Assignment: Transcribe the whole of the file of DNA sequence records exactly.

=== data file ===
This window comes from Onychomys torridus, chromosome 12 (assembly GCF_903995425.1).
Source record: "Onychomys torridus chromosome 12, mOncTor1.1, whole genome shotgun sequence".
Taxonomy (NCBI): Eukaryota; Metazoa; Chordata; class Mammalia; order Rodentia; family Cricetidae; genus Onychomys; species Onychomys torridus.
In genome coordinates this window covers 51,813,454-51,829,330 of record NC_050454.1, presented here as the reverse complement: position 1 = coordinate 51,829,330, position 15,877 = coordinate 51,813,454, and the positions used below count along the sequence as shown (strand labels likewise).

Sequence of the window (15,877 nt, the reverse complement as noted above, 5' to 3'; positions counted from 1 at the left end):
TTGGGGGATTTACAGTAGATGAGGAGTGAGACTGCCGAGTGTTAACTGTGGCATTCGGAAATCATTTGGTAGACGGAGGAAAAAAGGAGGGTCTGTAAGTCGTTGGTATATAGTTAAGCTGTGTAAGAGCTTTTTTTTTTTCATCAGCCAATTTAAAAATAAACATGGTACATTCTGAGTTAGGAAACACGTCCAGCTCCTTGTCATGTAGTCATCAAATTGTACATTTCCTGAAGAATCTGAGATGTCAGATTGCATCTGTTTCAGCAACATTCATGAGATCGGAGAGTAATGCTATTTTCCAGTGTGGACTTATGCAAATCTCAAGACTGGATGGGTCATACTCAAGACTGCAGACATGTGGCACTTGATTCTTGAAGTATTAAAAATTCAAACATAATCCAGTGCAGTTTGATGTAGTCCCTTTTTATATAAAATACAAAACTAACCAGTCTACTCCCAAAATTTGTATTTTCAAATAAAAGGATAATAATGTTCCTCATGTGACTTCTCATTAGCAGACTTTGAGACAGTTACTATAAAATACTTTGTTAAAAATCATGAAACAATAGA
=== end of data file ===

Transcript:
This window comes from Onychomys torridus, chromosome 12 (assembly GCF_903995425.1).
Source record: "Onychomys torridus chromosome 12, mOncTor1.1, whole genome shotgun sequence".
Taxonomy (NCBI): Eukaryota; Metazoa; Chordata; class Mammalia; order Rodentia; family Cricetidae; genus Onychomys; species Onychomys torridus.
In genome coordinates this window covers 51,813,454-51,829,330 of record NC_050454.1, presented here as the reverse complement: position 1 = coordinate 51,829,330, position 15,877 = coordinate 51,813,454, and the positions used below count along the sequence as shown (strand labels likewise).

Sequence of the window (15,877 nt, the reverse complement as noted above, 5' to 3'; positions counted from 1 at the left end):
TTGGGGGATTTACAGTAGATGAGGAGTGAGACTGCCGAGTGTTAACTGTGGCATTCGGAAATCATTTGGTAGACGGAGGAAAAAAGGAGGGTCTGTAAGTCGTTGGTATATAGTTAAGCTGTGTAAGAGCTTTTTTTTTTTCATCAGCCAATTTAAAAATAAACATGGTACATTCTGAGTTAGGAAACACGTCCAGCTCCTTGTCATGTAGTCATCAAATTGTACATTTCCTGAAGAATCTGAGATGTCAGATTGCATCTGTTTCAGCAACATTCATGAGATCGGAGAGTAATGCTATTTTCCAGTGTGGACTTATGCAAATCTCAAGACTGGATGGGTCATACTCAAGACTGCAGACATGTGGCACTTGATTCTTGAAGTATTAAAAATTCAAACATAATCCAGTGCAGTTTGATGTAGTCCCTTTTTATATAAAATACAAAACTAACCAGTCTACTCCCAAAATTTGTATTTTCAAATAAAAGGATAATAATGTTCCTCATGTGACTTCTCATTAGCAGACTTTGAGACAGTTACTATAAAATACTTTGTTAAAAATCATGAAACAATAGA